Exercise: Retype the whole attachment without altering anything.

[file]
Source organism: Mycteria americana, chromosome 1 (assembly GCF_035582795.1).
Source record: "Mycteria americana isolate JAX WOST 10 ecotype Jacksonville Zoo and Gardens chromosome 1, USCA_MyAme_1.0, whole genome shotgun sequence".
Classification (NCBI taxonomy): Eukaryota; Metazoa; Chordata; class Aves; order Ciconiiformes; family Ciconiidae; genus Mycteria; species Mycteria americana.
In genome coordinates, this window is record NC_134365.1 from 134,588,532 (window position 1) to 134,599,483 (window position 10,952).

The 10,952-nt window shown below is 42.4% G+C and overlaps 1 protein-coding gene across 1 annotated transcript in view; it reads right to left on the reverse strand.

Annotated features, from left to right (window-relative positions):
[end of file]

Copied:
Source organism: Mycteria americana, chromosome 1 (assembly GCF_035582795.1).
Source record: "Mycteria americana isolate JAX WOST 10 ecotype Jacksonville Zoo and Gardens chromosome 1, USCA_MyAme_1.0, whole genome shotgun sequence".
Classification (NCBI taxonomy): Eukaryota; Metazoa; Chordata; class Aves; order Ciconiiformes; family Ciconiidae; genus Mycteria; species Mycteria americana.
In genome coordinates, this window is record NC_134365.1 from 134,588,532 (window position 1) to 134,599,483 (window position 10,952).

The 10,952-nt window shown below is 42.4% G+C and overlaps 1 protein-coding gene across 1 annotated transcript in view; it reads right to left on the reverse strand.

Annotated features, from left to right (window-relative positions):